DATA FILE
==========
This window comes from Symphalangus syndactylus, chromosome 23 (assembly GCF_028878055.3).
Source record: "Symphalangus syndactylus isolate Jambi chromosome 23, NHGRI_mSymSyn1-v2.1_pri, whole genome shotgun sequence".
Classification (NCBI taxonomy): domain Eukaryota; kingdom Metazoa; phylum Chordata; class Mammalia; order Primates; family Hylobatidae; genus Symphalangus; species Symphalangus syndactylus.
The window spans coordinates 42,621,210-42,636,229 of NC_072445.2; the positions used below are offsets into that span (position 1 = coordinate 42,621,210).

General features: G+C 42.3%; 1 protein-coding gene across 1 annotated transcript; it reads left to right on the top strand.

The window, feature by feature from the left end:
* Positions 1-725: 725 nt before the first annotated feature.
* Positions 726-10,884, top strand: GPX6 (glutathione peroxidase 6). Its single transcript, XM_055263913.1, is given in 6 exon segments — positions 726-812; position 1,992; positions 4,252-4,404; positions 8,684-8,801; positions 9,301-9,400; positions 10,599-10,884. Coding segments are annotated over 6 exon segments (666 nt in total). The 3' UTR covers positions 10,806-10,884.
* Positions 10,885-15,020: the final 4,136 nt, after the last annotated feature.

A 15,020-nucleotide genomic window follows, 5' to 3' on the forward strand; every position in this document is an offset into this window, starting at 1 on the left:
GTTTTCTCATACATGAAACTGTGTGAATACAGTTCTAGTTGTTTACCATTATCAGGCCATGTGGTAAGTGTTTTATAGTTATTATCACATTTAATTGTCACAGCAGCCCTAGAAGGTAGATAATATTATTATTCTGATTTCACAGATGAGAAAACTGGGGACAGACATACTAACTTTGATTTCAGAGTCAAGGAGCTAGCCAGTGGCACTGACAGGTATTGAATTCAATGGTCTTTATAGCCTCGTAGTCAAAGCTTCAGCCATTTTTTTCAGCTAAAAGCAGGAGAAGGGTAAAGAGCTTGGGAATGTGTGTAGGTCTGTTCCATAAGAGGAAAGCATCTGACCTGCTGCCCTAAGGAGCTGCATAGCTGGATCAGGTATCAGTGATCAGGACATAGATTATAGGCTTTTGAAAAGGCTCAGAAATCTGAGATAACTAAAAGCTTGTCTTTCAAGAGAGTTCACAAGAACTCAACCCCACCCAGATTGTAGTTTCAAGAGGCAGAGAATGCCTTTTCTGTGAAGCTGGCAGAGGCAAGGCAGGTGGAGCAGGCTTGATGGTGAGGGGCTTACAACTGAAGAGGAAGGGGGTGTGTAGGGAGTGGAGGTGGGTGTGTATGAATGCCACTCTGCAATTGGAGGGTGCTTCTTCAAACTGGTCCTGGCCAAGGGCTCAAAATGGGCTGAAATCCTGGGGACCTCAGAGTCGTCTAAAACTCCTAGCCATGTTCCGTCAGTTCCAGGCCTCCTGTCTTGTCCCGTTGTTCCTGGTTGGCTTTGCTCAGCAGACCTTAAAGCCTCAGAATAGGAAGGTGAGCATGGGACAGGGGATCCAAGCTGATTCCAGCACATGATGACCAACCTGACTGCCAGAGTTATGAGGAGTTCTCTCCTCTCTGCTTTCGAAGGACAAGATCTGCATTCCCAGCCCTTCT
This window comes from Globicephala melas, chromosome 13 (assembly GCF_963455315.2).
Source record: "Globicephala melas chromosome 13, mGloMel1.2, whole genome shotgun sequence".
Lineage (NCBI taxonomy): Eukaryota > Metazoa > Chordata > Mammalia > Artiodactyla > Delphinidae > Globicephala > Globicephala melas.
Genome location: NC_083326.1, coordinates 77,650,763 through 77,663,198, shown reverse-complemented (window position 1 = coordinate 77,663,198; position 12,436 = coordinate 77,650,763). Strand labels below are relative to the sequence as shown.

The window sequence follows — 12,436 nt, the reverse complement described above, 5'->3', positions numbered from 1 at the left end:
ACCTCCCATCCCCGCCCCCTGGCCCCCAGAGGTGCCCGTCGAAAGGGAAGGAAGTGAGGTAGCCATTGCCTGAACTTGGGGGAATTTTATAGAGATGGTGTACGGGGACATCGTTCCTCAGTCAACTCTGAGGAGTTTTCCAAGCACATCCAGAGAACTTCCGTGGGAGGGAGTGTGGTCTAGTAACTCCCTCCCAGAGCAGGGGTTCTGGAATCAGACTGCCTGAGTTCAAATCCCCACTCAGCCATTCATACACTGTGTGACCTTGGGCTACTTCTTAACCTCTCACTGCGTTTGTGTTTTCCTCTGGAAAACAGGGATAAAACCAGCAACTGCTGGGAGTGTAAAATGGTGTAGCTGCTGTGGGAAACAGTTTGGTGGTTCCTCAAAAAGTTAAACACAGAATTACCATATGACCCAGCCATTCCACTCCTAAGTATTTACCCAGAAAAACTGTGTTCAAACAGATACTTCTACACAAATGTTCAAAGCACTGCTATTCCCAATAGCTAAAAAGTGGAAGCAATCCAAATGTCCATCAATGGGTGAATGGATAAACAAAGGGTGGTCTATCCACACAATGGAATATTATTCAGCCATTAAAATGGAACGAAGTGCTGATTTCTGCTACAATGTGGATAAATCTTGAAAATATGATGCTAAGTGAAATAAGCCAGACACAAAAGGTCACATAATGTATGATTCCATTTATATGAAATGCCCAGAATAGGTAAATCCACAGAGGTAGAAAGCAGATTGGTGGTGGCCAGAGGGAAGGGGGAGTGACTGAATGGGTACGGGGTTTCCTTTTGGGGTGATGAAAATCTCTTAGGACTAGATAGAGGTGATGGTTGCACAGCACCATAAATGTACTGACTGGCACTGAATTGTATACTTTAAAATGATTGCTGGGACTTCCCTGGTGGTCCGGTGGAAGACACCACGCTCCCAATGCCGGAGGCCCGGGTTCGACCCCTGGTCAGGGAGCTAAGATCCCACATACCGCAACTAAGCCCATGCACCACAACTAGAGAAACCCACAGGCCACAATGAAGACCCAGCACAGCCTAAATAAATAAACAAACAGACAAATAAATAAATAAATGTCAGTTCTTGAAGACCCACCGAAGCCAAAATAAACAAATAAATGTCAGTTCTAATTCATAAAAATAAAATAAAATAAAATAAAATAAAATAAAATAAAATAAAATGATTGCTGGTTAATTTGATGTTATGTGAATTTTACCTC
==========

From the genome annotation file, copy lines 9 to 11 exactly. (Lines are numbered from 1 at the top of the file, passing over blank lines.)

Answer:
* Positions 10,885-15,020: the final 4,136 nt, after the last annotated feature.

A 15,020-nucleotide genomic window follows, 5' to 3' on the forward strand; every position in this document is an offset into this window, starting at 1 on the left:
GTTTTCTCATACATGAAACTGTGTGAATACAGTTCTAGTTGTTTACCATTATCAGGCCATGTGGTAAGTGTTTTATAGTTATTATCACATTTAATTGTCACAGCAGCCCTAGAAGGTAGATAATATTATTATTCTGATTTCACAGATGAGAAAACTGGGGACAGACATACTAACTTTGATTTCAGAGTCAAGGAGCTAGCCAGTGGCACTGACAGGTATTGAATTCAATGGTCTTTATAGCCTCGTAGTCAAAGCTTCAGCCATTTTTTTCAGCTAAAAGCAGGAGAAGGGTAAAGAGCTTGGGAATGTGTGTAGGTCTGTTCCATAAGAGGAAAGCATCTGACCTGCTGCCCTAAGGAGCTGCATAGCTGGATCAGGTATCAGTGATCAGGACATAGATTATAGGCTTTTGAAAAGGCTCAGAAATCTGAGATAACTAAAAGCTTGTCTTTCAAGAGAGTTCACAAGAACTCAACCCCACCCAGATTGTAGTTTCAAGAGGCAGAGAATGCCTTTTCTGTGAAGCTGGCAGAGGCAAGGCAGGTGGAGCAGGCTTGATGGTGAGGGGCTTACAACTGAAGAGGAAGGGGGTGTGTAGGGAGTGGAGGTGGGTGTGTATGAATGCCACTCTGCAATTGGAGGGTGCTTCTTCAAACTGGTCCTGGCCAAGGGCTCAAAATGGGCTGAAATCCTGGGGACCTCAGAGTCGTCTAAAACTCCTAGCCATGTTCCGTCAGTTCCAGGCCTCCTGTCTTGTCCCGTTGTTCCTGGTTGGCTTTGCTCAGCAGACCTTAAAGCCTCAGAATAGGAAGGTGAGCATGGGACAGGGGATCCAAGCTGATTCCAGCACATGATGACCAACCTGACTGCCAGAGTTATGAGGAGTTCTCTCCTCTCTGCTTTCGAAGGACAAGATCTGCATTCCCAGCCCTTCT